Norwegian band Needlepoint's fourth release for BJK is an intriguing one, full of vocal-based songs that twist and turn at every opportunity. The near-title track "Robert Reverie" contains a skilfully fast and labyrinthine guitar solo from Bjørn Klakegg, underpinned by wistful words, riff-laden bass and keyboards. and energetic, surgically precise drumming. By contrast, Nikolai Hængsle's Hugh Hopper-esque fuzz bass heralds the opening to "On The Floor," which despite its relatively menacing beginnings, develops into a number resembling a cross between early Pink Floyd and Soft Machine.
"All Kinds Of Clouds" mingles Byrds-like vocal harmonies with Caravan organ lines, and as with "Will It Turn Silent," these songs' lyrics have a curiously late-1960's feel to them. The English language vocals, as heard on "In My Field Of View" for example, even begin to recall those of Caravan's Pye Hastings, albeit with a slight Scandinavian twang. Despite boasting Hængsle, bassist with the redoubtable Elephant 9, Needlepoint isn't strong on the jazz front on this occasion, but there are, nonetheless, similarities between the band and the jazzy sensibilities of, say, Hatfield And The North and their ilk. Yet there are certainly some complex rhythms as revealed on "Beneath My Feet" replete with satisfyingly intricate drumming. Whilst the band is rightly vaunted as a jazz-rock outfit, this particular album is devoid of much jazz, substituted instead by pastoral melodies and fairytale lyrics, as printed on the six-sided digipak, which also sports elegant cover art. The Diary Of Robert Reverie is, nevertheless, a perfect example of prog/psych rock executed at its best.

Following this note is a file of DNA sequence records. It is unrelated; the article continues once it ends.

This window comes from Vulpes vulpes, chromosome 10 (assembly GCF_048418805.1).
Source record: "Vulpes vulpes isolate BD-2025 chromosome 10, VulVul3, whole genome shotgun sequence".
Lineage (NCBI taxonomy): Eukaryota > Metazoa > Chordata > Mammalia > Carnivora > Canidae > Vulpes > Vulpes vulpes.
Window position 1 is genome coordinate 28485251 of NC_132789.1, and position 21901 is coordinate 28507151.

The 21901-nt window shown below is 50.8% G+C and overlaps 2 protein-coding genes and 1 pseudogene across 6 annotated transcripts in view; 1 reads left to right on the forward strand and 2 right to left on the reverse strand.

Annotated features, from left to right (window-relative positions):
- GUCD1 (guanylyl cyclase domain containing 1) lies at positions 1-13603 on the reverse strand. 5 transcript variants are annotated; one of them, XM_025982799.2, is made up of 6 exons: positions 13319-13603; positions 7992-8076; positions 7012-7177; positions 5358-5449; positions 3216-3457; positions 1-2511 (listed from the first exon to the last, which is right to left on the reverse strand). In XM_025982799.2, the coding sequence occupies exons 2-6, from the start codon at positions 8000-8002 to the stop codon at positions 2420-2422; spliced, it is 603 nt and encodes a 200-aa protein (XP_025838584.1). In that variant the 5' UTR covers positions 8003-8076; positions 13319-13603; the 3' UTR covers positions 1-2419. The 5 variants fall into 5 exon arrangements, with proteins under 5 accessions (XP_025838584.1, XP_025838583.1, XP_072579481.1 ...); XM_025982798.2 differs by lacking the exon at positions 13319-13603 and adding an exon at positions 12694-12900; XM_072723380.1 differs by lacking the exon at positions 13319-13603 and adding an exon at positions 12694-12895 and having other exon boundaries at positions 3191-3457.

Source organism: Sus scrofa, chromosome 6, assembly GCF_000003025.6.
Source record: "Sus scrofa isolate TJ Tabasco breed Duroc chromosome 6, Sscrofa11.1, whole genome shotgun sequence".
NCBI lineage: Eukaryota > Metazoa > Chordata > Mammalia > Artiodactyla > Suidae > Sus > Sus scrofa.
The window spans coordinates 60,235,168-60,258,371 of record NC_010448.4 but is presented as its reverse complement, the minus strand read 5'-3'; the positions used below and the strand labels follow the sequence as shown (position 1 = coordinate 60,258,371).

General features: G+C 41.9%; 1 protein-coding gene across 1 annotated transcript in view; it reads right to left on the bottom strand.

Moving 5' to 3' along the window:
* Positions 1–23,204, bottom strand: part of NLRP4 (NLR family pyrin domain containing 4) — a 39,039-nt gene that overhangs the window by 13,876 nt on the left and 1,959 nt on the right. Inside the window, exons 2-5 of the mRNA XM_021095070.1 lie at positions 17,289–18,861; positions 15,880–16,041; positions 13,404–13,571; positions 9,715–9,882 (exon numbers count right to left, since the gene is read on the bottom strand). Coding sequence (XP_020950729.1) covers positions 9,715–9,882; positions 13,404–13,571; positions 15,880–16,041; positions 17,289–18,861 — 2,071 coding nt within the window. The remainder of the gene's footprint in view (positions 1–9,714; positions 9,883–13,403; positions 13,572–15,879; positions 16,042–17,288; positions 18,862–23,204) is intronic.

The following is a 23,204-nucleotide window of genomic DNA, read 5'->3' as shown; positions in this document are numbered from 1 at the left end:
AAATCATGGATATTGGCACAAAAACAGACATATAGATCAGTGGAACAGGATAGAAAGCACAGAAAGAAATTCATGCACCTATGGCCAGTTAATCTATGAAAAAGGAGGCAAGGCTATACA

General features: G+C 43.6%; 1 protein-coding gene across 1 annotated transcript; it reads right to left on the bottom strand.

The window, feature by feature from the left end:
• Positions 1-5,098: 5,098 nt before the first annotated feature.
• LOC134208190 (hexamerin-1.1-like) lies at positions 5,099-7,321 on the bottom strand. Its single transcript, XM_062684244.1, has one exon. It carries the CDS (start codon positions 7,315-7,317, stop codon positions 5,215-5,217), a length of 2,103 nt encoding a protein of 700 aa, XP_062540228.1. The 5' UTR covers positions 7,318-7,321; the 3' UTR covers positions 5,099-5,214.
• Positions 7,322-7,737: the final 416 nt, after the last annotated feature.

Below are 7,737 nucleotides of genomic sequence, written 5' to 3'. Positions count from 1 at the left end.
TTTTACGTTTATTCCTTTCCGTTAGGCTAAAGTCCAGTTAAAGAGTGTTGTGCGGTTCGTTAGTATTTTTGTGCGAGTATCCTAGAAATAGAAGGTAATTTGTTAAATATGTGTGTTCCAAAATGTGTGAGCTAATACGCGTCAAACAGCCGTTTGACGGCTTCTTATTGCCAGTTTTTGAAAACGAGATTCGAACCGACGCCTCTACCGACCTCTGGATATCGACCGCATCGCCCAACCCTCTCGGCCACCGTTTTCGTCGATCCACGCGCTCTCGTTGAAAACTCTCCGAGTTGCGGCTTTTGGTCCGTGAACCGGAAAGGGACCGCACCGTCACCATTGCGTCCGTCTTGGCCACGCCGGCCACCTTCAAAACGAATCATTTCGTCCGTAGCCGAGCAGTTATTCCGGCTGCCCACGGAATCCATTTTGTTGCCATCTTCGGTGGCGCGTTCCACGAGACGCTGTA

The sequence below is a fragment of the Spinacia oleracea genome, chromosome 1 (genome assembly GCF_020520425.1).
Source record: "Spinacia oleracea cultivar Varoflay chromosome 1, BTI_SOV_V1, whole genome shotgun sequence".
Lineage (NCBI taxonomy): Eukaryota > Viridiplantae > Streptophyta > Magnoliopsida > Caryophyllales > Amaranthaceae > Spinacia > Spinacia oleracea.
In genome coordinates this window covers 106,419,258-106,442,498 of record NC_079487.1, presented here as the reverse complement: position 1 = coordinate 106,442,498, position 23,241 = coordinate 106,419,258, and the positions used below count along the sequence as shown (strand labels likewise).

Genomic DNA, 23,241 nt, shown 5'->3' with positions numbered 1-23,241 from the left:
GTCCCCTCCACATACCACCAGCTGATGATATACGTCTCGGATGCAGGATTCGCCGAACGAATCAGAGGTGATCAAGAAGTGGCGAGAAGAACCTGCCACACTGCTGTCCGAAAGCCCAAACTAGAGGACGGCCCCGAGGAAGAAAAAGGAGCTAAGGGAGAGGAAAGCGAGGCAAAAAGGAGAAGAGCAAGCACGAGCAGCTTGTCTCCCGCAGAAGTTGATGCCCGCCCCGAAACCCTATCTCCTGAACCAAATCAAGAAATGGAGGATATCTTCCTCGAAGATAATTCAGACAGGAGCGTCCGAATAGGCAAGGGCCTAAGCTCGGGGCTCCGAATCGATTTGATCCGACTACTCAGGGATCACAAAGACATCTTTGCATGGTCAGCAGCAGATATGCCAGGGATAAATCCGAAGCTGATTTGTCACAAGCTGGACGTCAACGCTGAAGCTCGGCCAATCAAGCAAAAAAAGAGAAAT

Robert Reverie; On The Floor; All Kinds Of Clouds; Will It Turn Silent; In My Field Of View;
Grasshoppers; Beneath My Feet; In The Sea; Shadow In The Corner.
Bjørn Klakegg: guitar; David Wallumrød: keyboards; Nikolai Hængsle: bass; Olaf Olsen: drums.
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